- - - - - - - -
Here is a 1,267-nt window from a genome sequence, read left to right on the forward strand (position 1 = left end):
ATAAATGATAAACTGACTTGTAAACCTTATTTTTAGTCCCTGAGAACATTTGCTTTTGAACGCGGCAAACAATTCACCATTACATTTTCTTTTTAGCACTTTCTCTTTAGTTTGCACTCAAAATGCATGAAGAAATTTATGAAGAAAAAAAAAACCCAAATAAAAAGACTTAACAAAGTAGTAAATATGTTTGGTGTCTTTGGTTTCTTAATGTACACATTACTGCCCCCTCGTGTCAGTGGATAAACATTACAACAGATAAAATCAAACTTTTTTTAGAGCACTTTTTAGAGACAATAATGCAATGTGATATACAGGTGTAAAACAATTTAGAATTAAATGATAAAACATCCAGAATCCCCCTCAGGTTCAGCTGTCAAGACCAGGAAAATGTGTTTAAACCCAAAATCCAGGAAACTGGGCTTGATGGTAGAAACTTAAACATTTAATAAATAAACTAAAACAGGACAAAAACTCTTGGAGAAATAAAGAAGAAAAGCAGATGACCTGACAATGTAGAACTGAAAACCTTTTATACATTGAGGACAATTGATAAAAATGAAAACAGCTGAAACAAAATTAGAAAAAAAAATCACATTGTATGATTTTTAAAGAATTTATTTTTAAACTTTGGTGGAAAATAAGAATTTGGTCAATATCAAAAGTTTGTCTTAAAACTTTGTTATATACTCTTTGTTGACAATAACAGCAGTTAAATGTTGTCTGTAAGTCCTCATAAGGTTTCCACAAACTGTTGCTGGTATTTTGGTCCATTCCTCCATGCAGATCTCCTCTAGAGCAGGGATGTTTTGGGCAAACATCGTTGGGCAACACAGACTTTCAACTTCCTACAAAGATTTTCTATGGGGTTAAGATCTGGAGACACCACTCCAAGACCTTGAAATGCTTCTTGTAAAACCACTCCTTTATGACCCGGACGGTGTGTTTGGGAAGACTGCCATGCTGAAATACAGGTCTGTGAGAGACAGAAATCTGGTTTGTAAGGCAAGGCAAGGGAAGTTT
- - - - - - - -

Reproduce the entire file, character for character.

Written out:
Here is a 1,267-nt window from a genome sequence, read left to right on the forward strand (position 1 = left end):
ATAAATGATAAACTGACTTGTAAACCTTATTTTTAGTCCCTGAGAACATTTGCTTTTGAACGCGGCAAACAATTCACCATTACATTTTCTTTTTAGCACTTTCTCTTTAGTTTGCACTCAAAATGCATGAAGAAATTTATGAAGAAAAAAAAAACCCAAATAAAAAGACTTAACAAAGTAGTAAATATGTTTGGTGTCTTTGGTTTCTTAATGTACACATTACTGCCCCCTCGTGTCAGTGGATAAACATTACAACAGATAAAATCAAACTTTTTTTAGAGCACTTTTTAGAGACAATAATGCAATGTGATATACAGGTGTAAAACAATTTAGAATTAAATGATAAAACATCCAGAATCCCCCTCAGGTTCAGCTGTCAAGACCAGGAAAATGTGTTTAAACCCAAAATCCAGGAAACTGGGCTTGATGGTAGAAACTTAAACATTTAATAAATAAACTAAAACAGGACAAAAACTCTTGGAGAAATAAAGAAGAAAAGCAGATGACCTGACAATGTAGAACTGAAAACCTTTTATACATTGAGGACAATTGATAAAAATGAAAACAGCTGAAACAAAATTAGAAAAAAAAATCACATTGTATGATTTTTAAAGAATTTATTTTTAAACTTTGGTGGAAAATAAGAATTTGGTCAATATCAAAAGTTTGTCTTAAAACTTTGTTATATACTCTTTGTTGACAATAACAGCAGTTAAATGTTGTCTGTAAGTCCTCATAAGGTTTCCACAAACTGTTGCTGGTATTTTGGTCCATTCCTCCATGCAGATCTCCTCTAGAGCAGGGATGTTTTGGGCAAACATCGTTGGGCAACACAGACTTTCAACTTCCTACAAAGATTTTCTATGGGGTTAAGATCTGGAGACACCACTCCAAGACCTTGAAATGCTTCTTGTAAAACCACTCCTTTATGACCCGGACGGTGTGTTTGGGAAGACTGCCATGCTGAAATACAGGTCTGTGAGAGACAGAAATCTGGTTTGTAAGGCAAGGCAAGGGAAGTTT